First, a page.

I mostly write about Swift, Objective-C, iOS, open source, and other software development topics. Sometimes I write about the ethics of tech, labor, and politics. I also write personal essays and notes on what I'm currently reading. Looking for something specific? You can search this site. And don't forget to subscribe.
The Bay Area Council Economic Institute recently released a report titled Bay Area Homelessness: A Regional View of a Regional Crisis. Unfortunately, I did not have time to read the entire report, but the executive summary contains some interesting bits. If you have time to read at least that, I’d recommend it.
Notes and excerpts from The Fire Next Time by James Baldwin.
A friend recently sent me The short instructional manifesto for relationship anarchy by Andie Nordgren. It is short and a good primer on relationship anarchy if you are not familiar. Take a look.
I intend to start a new series of posts called Reading Notes where I publish notes, excerpts, and thoughts on what I’m currently reading. My goals are to better document my notes and thoughts on what I’m reading for my future self, and give myself a reason to write more blog posts (in general, but also more non-technical ones). I also hope to inspire you, dear reader, to read some of these books and essays.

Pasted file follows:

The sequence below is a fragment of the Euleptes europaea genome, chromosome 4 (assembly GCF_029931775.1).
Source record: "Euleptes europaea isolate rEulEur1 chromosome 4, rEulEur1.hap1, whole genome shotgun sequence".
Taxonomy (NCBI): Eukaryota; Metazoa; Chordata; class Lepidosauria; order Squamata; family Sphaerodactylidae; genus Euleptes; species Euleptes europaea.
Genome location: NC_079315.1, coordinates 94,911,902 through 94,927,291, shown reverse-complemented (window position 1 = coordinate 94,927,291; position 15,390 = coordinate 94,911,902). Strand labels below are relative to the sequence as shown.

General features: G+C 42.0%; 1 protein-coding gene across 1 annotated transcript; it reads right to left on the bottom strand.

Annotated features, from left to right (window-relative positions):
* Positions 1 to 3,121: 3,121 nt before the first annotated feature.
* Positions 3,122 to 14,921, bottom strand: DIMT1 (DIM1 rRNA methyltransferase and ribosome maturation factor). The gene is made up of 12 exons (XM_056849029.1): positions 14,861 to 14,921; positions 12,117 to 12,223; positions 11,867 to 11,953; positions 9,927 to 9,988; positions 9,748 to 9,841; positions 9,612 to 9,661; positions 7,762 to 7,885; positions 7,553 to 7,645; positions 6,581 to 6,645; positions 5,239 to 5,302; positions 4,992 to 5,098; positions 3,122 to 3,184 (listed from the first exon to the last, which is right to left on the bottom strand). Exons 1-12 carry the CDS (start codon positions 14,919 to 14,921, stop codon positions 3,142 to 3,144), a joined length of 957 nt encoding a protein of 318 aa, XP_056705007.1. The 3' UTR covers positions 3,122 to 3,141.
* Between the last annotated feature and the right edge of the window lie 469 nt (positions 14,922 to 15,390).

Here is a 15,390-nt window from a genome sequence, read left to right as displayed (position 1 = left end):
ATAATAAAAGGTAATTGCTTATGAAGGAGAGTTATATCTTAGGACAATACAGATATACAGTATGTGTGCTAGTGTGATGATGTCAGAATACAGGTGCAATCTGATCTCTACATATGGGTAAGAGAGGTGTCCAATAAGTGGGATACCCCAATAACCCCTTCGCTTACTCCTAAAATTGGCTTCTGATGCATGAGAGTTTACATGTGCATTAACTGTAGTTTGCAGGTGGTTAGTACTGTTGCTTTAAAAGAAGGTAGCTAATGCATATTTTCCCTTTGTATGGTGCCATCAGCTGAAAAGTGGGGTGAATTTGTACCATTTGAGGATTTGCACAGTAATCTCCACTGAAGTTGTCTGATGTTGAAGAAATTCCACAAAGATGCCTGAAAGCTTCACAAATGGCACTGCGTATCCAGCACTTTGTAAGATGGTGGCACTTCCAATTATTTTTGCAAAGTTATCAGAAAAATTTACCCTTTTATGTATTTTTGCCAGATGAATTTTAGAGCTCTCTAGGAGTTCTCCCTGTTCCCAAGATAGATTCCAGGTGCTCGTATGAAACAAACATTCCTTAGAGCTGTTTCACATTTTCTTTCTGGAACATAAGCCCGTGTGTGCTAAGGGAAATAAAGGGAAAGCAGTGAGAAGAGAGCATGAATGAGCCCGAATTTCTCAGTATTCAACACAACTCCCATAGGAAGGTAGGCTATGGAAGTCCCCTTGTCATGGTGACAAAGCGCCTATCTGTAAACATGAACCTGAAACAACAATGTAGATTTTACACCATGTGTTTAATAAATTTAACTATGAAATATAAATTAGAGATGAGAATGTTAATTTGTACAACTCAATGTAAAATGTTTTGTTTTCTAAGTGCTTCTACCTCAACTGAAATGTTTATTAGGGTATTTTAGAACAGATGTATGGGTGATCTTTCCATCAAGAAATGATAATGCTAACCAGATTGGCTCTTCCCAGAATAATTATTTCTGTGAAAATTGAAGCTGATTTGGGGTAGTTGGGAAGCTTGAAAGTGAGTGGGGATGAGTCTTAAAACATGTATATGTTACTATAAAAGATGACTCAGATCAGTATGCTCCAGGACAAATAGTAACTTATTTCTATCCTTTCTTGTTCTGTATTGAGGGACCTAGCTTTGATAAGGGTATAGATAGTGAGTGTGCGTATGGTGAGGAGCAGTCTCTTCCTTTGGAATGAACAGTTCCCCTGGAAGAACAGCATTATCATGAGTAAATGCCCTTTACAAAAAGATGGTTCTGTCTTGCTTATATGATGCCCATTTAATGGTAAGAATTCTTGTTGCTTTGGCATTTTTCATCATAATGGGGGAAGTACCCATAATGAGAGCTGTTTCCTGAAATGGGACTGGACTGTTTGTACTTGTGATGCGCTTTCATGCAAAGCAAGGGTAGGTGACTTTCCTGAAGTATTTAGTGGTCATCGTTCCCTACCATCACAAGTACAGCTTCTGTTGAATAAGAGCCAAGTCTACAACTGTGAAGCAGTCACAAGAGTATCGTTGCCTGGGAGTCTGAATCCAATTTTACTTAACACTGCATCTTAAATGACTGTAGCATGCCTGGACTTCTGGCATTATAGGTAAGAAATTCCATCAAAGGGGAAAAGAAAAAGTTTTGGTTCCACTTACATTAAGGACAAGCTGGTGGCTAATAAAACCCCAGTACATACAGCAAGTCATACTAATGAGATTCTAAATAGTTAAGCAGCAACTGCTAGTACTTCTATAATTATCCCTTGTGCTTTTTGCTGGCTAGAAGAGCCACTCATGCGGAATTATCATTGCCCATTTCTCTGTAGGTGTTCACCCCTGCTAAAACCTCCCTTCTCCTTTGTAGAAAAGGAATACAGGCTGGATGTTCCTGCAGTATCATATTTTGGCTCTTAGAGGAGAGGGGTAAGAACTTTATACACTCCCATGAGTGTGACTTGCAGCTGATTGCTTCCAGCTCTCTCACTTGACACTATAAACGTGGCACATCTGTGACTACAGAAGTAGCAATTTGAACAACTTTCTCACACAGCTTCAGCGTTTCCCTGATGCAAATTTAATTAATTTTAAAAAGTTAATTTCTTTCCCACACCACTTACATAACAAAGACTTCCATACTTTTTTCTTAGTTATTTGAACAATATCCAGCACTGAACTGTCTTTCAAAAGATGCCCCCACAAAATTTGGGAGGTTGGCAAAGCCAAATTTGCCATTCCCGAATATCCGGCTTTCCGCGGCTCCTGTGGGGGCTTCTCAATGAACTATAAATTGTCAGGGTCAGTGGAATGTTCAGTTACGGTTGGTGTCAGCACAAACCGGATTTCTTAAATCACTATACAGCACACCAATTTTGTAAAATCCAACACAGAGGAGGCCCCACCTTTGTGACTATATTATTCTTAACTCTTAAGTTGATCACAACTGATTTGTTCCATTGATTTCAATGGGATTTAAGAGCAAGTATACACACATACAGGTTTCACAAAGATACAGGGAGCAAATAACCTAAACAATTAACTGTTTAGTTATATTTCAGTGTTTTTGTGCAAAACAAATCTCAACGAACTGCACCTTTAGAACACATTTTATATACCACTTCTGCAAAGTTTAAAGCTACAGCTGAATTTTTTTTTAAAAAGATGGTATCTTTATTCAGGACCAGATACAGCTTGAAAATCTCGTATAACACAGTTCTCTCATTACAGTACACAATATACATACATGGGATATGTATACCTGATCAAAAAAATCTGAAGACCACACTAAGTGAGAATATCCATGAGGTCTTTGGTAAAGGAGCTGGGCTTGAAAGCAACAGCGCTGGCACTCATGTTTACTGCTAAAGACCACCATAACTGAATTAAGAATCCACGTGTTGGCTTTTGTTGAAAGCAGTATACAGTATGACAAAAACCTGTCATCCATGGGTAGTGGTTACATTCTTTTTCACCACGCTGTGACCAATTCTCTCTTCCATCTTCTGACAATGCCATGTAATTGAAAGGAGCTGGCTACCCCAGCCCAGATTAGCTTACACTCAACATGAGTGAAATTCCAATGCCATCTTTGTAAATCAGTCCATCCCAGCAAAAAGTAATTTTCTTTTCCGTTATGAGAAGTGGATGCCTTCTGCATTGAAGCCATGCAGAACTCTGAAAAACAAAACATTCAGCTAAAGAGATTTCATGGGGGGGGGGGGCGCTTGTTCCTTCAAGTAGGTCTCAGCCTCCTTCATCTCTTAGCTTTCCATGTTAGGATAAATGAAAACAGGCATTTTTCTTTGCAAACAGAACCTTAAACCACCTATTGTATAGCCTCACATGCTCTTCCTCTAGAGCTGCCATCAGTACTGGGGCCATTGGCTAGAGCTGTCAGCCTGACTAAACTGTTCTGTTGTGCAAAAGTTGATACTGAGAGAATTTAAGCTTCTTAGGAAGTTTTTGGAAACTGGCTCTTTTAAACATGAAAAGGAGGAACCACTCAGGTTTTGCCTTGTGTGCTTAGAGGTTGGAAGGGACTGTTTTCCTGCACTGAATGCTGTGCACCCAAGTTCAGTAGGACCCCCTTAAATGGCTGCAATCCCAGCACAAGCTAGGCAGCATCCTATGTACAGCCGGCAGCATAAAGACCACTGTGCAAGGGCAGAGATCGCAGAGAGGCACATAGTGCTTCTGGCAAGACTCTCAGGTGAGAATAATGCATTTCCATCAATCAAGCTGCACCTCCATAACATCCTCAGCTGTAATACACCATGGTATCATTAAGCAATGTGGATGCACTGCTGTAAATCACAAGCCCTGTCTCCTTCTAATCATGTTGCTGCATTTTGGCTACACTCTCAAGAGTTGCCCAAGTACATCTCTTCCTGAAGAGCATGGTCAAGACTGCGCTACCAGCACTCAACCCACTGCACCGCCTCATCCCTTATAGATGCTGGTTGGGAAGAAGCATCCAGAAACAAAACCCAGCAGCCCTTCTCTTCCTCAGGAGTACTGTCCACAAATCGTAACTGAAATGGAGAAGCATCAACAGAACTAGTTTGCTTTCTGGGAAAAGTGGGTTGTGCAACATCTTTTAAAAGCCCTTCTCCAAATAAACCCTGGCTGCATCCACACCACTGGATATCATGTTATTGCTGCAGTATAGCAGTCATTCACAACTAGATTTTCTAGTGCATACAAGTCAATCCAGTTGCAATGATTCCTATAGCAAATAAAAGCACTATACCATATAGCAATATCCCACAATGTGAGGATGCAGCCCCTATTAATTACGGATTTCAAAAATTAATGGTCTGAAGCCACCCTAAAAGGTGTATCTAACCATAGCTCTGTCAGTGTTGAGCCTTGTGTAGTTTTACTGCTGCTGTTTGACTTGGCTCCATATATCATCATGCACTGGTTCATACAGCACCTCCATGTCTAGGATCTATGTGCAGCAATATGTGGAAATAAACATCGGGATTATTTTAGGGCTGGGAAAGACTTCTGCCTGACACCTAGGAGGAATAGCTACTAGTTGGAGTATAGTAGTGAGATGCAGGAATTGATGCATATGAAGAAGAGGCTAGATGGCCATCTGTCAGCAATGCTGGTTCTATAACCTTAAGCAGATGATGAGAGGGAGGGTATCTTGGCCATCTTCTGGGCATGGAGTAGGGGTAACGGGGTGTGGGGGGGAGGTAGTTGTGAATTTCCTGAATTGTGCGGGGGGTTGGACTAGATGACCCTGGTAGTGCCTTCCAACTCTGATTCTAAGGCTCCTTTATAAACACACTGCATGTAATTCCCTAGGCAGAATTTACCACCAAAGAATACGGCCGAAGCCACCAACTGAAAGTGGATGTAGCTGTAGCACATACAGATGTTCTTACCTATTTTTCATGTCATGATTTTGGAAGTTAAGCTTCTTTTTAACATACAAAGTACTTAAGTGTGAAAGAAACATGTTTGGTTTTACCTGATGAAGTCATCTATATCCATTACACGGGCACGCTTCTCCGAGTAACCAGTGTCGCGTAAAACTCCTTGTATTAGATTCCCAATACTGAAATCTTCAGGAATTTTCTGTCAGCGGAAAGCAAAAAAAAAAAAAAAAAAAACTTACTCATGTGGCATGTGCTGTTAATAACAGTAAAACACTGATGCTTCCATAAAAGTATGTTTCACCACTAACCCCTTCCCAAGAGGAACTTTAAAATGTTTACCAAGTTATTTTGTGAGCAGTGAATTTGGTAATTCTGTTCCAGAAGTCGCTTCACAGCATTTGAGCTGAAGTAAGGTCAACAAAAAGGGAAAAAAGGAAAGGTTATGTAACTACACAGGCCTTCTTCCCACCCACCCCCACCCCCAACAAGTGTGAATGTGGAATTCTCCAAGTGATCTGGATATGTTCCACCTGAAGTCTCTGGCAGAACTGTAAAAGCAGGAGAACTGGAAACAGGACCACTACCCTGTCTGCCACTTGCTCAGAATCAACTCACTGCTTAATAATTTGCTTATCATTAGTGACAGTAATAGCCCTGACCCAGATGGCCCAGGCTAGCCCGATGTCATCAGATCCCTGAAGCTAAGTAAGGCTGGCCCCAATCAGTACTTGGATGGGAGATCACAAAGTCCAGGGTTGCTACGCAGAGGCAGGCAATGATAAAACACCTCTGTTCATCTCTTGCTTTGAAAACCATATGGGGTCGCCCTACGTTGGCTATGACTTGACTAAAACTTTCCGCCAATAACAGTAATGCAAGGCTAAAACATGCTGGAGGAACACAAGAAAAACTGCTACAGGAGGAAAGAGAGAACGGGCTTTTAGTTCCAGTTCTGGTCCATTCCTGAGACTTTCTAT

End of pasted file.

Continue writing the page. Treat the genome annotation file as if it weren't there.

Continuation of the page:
Here’s the list of the books I read in 2018. There are 36 in total. At first it seemed like a small number to me. However, that averages to three books per month, which actually feels like a lot. In fact, I’m not sure I could read more than three books each month. There was never a time last year when I wasn’t reading something, and I often read multiple books at once.
I finished reading Chimamanda Ngozi Adichie’s new book, Dear Ijeawele, or a Feminist Manifesto in Fifteen Suggestions. You should read it. As well as We Should All Be Feminists while you’re at it.
Data & Society recently released a stunning report, Media Manipulation and Disinformation Online. I highly suggest you read it if you care about understanding the rise of neo-fascism, the ‘fake news’ phenomenon, and manipulation of the media that plagued the 2016 US Presidential Election — and how Silicon Valley, particularly social media platforms, facilitated the rise of the alt-right movement and the spread of fascist propaganda. Don’t let the more than 100 pages deter you. The core report is only 50 pages, followed by a few pages of case studies, and finally a whopping 45 pages of citations and bibliography. (Direct download)